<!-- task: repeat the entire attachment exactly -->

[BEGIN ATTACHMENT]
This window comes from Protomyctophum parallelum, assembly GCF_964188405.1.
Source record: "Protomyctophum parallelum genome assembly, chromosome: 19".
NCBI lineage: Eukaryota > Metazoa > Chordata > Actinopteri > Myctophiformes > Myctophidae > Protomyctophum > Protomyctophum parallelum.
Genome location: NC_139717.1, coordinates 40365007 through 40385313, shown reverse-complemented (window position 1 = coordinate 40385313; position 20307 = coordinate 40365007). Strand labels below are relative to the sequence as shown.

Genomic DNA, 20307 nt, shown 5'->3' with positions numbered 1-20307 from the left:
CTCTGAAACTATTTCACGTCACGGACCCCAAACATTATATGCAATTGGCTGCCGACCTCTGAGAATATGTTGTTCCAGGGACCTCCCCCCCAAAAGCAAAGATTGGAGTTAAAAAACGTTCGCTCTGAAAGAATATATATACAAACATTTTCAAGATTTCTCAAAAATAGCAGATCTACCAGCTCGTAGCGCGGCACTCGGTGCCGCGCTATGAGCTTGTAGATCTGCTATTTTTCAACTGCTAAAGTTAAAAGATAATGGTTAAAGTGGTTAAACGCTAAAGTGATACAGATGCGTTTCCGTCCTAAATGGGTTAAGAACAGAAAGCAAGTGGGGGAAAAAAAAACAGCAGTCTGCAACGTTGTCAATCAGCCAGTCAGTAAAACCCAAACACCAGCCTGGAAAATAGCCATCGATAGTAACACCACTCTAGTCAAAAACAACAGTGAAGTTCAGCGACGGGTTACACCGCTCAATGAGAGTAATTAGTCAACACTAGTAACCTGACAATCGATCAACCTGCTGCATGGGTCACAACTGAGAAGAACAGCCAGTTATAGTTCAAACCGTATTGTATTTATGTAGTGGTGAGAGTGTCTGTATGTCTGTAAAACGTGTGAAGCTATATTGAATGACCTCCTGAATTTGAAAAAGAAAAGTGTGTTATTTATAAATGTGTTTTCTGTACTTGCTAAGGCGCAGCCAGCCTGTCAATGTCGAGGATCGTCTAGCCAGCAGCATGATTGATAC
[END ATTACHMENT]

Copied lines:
This window comes from Protomyctophum parallelum, assembly GCF_964188405.1.
Source record: "Protomyctophum parallelum genome assembly, chromosome: 19".
NCBI lineage: Eukaryota > Metazoa > Chordata > Actinopteri > Myctophiformes > Myctophidae > Protomyctophum > Protomyctophum parallelum.
Genome location: NC_139717.1, coordinates 40365007 through 40385313, shown reverse-complemented (window position 1 = coordinate 40385313; position 20307 = coordinate 40365007). Strand labels below are relative to the sequence as shown.

Genomic DNA, 20307 nt, shown 5'->3' with positions numbered 1-20307 from the left:
CTCTGAAACTATTTCACGTCACGGACCCCAAACATTATATGCAATTGGCTGCCGACCTCTGAGAATATGTTGTTCCAGGGACCTCCCCCCCAAAAGCAAAGATTGGAGTTAAAAAACGTTCGCTCTGAAAGAATATATATACAAACATTTTCAAGATTTCTCAAAAATAGCAGATCTACCAGCTCGTAGCGCGGCACTCGGTGCCGCGCTATGAGCTTGTAGATCTGCTATTTTTCAACTGCTAAAGTTAAAAGATAATGGTTAAAGTGGTTAAACGCTAAAGTGATACAGATGCGTTTCCGTCCTAAATGGGTTAAGAACAGAAAGCAAGTGGGGGAAAAAAAAACAGCAGTCTGCAACGTTGTCAATCAGCCAGTCAGTAAAACCCAAACACCAGCCTGGAAAATAGCCATCGATAGTAACACCACTCTAGTCAAAAACAACAGTGAAGTTCAGCGACGGGTTACACCGCTCAATGAGAGTAATTAGTCAACACTAGTAACCTGACAATCGATCAACCTGCTGCATGGGTCACAACTGAGAAGAACAGCCAGTTATAGTTCAAACCGTATTGTATTTATGTAGTGGTGAGAGTGTCTGTATGTCTGTAAAACGTGTGAAGCTATATTGAATGACCTCCTGAATTTGAAAAAGAAAAGTGTGTTATTTATAAATGTGTTTTCTGTACTTGCTAAGGCGCAGCCAGCCTGTCAATGTCGAGGATCGTCTAGCCAGCAGCATGATTGATAC